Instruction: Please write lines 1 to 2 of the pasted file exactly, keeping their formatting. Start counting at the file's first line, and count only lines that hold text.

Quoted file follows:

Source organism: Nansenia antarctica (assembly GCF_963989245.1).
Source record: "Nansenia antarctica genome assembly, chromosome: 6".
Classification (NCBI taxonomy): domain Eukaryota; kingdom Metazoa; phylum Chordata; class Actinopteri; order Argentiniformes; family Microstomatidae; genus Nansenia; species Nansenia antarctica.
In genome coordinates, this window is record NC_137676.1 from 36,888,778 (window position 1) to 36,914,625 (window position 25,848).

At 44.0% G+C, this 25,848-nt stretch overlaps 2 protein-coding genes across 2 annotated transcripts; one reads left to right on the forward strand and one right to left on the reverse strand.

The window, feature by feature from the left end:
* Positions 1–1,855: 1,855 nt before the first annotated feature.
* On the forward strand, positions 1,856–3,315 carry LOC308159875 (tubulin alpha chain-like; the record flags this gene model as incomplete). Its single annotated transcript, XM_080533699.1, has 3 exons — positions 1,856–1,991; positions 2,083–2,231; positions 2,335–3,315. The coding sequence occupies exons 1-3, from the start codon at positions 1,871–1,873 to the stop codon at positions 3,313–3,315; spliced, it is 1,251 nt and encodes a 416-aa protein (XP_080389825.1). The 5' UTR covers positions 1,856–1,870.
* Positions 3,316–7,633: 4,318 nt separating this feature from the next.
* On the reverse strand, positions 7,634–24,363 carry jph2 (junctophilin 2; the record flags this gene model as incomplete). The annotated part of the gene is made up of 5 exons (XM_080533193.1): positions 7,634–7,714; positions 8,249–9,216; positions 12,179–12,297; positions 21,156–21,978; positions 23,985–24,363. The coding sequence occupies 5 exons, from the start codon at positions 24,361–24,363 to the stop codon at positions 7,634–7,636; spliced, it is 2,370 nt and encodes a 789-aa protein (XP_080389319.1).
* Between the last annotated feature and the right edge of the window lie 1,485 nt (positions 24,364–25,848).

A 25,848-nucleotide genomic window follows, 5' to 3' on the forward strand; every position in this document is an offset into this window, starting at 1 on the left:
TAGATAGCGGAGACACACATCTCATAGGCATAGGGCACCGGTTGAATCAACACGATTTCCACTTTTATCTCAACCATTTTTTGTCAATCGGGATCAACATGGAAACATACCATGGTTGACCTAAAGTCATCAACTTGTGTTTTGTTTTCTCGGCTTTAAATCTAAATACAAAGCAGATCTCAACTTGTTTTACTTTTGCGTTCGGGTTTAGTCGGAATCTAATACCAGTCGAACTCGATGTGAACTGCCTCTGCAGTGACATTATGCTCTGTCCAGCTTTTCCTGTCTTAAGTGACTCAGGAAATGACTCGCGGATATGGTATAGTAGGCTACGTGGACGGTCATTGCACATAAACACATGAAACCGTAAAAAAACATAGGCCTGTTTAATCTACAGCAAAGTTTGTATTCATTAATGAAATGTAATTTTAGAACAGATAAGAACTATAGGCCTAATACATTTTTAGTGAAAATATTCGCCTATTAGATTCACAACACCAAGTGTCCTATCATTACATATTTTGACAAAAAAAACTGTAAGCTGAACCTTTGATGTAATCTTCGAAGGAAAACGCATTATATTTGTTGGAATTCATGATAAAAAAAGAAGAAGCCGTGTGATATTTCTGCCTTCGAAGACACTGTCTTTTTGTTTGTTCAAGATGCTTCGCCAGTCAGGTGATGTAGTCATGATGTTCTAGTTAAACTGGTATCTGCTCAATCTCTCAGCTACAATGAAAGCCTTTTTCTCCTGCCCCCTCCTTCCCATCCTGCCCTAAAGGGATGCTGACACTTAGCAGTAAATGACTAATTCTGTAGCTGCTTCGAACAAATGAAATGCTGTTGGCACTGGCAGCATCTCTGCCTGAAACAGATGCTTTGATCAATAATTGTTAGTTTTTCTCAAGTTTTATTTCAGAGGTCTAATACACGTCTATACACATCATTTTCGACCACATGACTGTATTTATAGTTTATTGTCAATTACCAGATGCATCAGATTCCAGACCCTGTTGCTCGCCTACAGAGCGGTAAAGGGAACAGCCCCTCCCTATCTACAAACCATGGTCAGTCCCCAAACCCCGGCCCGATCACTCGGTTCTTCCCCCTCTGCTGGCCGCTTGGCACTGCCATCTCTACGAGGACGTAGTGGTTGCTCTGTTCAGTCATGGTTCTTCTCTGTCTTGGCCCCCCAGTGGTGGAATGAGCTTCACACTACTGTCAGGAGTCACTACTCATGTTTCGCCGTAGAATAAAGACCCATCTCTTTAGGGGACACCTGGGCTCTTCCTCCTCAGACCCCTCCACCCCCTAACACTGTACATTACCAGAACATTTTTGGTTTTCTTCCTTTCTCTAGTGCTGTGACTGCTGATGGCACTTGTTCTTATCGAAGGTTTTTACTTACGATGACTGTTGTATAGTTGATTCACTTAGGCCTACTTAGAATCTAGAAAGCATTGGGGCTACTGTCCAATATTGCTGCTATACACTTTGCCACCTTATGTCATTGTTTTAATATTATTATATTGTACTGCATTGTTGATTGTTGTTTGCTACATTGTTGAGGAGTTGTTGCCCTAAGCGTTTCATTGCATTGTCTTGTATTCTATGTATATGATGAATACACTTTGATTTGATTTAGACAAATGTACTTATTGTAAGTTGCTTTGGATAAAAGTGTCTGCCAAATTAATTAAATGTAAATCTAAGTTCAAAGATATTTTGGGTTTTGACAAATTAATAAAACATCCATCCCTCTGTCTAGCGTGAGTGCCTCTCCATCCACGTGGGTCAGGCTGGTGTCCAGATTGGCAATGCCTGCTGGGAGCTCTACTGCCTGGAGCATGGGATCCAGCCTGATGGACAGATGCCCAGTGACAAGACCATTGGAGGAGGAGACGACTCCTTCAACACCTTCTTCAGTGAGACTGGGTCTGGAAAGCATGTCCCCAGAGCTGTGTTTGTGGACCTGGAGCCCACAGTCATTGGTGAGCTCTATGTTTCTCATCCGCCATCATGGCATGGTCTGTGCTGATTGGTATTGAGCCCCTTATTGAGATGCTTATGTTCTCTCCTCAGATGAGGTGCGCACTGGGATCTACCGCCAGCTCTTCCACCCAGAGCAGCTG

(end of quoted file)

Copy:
Source organism: Nansenia antarctica (assembly GCF_963989245.1).
Source record: "Nansenia antarctica genome assembly, chromosome: 6".